Saddam Poses Threat to Neighbors, West
By Jim Garamone
American Forces Press Service
WASHINGTON, Sep. 9, 2002 Iraq already possesses weapons of mass destruction and is seeking more, Defense Secretary Donald Rumsfeld said on "Good Morning America" Sept. 9.
Broadcasting from the rebuilt Pentagon, show co-host Charles Gibson pressed Rumsfeld on the "evidence" of Saddam Hussein's chemical, biological and nuclear programs.
"(Saddam Hussein) certainly has chemical and biological weapons," Rumsfeld said. "He's used chemical weapons against his own people and against his neighbors."
Iraq used chemical weapons during its near-decade-long war with Iran in the 1980s. Saddam Hussein also used chemical agents against dissident populations within Iraq. He threatened to use such weapons against the coalition opposing his invasion of Kuwait in 1990, but he did not use them.
Rumsfeld said that with the absence of U.N. inspectors inside the country, information about Iraq's nuclear program "is not knowable." But Iraq's hunger for these weapons is knowable, he said.
Prior to the Persian Gulf War, the best estimates for Iraq developing a nuclear weapon was between two to six years, Rumsfeld said. "When the Gulf War ended, we were able to look where he was and it turned out he was within six to 12 months of having a nuclear weapon," he said. "You know (the Iraqis) are getting closer every day, every week, every month and therefore, time is not on your side."
Gibson asked the secretary what "direct evidence" the United States has that Saddam Hussein is pursuing nuclear weapons. Gibson cited Adlai Stevenson presenting aerial photos of Soviet missiles in Cuba to the United Nations in 1962 as an example of the type of evidence. Rumsfeld said the evidence is there and that President Bush would make his case to the American people and the United Nations Sept. 12.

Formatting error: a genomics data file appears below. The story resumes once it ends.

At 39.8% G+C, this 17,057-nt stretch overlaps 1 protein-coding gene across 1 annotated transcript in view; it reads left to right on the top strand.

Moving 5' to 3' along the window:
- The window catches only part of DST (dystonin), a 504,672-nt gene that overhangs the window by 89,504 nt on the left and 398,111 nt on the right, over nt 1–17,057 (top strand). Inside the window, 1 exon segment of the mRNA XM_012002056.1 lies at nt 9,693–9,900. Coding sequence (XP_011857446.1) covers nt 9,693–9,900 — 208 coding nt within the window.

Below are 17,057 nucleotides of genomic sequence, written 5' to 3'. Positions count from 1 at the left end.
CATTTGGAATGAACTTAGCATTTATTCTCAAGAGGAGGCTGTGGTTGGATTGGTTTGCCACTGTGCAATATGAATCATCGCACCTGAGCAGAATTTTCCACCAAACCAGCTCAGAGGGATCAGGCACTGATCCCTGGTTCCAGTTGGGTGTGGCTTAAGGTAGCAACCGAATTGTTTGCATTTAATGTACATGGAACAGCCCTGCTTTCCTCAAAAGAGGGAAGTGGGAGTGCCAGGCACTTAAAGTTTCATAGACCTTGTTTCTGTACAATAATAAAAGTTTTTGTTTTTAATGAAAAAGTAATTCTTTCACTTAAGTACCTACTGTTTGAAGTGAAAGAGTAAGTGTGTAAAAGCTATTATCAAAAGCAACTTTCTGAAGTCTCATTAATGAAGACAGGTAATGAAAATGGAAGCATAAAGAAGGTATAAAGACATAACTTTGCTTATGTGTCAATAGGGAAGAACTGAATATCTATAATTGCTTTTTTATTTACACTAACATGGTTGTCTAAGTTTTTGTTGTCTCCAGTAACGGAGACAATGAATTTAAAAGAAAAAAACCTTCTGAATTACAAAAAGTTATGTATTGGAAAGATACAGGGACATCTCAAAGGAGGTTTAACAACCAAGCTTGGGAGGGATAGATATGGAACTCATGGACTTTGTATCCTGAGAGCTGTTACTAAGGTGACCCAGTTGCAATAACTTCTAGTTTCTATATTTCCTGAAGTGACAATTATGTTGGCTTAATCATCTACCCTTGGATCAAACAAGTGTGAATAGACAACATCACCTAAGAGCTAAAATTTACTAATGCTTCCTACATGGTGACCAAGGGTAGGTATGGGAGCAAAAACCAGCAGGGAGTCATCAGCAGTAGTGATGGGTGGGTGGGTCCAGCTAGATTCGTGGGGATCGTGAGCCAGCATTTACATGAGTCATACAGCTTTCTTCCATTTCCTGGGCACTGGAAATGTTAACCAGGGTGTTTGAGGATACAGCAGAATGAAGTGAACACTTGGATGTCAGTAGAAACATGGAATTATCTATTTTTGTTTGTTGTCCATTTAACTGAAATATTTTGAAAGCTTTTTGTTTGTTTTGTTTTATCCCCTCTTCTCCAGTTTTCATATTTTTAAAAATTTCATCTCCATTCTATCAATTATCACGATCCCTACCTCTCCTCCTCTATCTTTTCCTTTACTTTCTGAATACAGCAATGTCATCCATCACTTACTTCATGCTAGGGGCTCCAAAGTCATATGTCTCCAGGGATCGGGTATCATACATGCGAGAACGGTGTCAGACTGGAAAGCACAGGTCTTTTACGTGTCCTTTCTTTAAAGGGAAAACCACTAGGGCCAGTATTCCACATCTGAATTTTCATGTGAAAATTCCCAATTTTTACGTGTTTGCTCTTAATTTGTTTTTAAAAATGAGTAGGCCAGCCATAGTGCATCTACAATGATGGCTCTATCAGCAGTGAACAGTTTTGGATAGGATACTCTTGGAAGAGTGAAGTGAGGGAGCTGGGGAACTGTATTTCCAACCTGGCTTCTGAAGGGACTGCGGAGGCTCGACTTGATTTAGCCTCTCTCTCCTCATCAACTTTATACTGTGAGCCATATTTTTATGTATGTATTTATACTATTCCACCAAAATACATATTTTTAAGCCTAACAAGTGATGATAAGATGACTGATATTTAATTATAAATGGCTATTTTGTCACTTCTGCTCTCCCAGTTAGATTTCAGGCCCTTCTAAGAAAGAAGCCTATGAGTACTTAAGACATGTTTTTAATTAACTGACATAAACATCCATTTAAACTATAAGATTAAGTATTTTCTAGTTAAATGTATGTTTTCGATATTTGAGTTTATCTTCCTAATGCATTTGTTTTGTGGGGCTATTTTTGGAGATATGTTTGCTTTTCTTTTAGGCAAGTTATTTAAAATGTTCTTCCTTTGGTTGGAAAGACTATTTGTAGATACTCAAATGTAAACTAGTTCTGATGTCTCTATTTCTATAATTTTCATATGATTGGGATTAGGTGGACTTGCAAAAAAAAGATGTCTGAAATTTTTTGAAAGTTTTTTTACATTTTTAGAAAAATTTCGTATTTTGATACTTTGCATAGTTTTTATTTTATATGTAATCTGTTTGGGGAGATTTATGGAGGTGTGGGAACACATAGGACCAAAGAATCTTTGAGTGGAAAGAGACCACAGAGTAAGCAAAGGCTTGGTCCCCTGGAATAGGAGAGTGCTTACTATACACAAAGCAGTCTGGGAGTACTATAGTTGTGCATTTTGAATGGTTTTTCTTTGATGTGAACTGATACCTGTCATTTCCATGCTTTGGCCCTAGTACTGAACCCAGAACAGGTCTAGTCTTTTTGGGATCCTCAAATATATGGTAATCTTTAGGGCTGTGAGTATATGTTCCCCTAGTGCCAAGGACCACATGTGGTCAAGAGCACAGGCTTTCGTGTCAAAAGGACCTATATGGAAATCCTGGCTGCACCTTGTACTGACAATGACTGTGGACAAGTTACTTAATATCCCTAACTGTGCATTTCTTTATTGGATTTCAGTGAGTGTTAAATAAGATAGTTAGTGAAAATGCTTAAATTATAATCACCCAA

"The idea of direct evidence sounds like a court of law under Article III of our Constitution where your goal is to punish somebody for doing something wrong," Rumsfeld said. "But that really isn't the case here. This is self-defense. The U.S. task is to see that we don't allow an event to happen that we then have to punish someone for."
Rumsfeld cited a number of examples of after-the-fact books and investigations. He listed John F. Kennedy's book "Why England Slept" on why Great Britain didn't confront Hitler earlier. He talked about the Pearl Harbor investigations looking at intelligence failures on Dec. 7, 1941. And he spoke about the congressional investigations seeking to "connect the dots" on intelligence matters before Sept. 11, 2001.
"What do those pieces of information mean?" he asked. "What might we have done before the attack (to prevent the attacks)? The task today is to connect those dots before a weapon of mass destruction is used against the West."
Rumsfeld said the situation in Iraq and Iran is basically different. He said there is a potential in Iran for a regime change without outside influence. No such chance exists for Iraq. "The regime in Iraq is so repressive, there isn't any likelihood that it could be done from within," he said.
"Good Morning, America" highlighted the rebuilt Pentagon in its broadcast. News crews visited areas destroyed in the attack, spoke with survivors and construction people who participated in Project Phoenix. Rumsfeld said when he saw the devastation of Sept. 11, he would not have expected the Pentagon would be rebuilt and occupied by the first anniversary of the attack.
"It never would have crossed my mind that they could do it that fast," he said to Gibson. "Of course, we never did stop working here. The bulk of the building kept going. The major sections (at the attack site) were not functional."
He said the construction crews "have done a brilliant job. They've worked their heads off. It was important to them, and they did it. They've accomplished an amazing thing."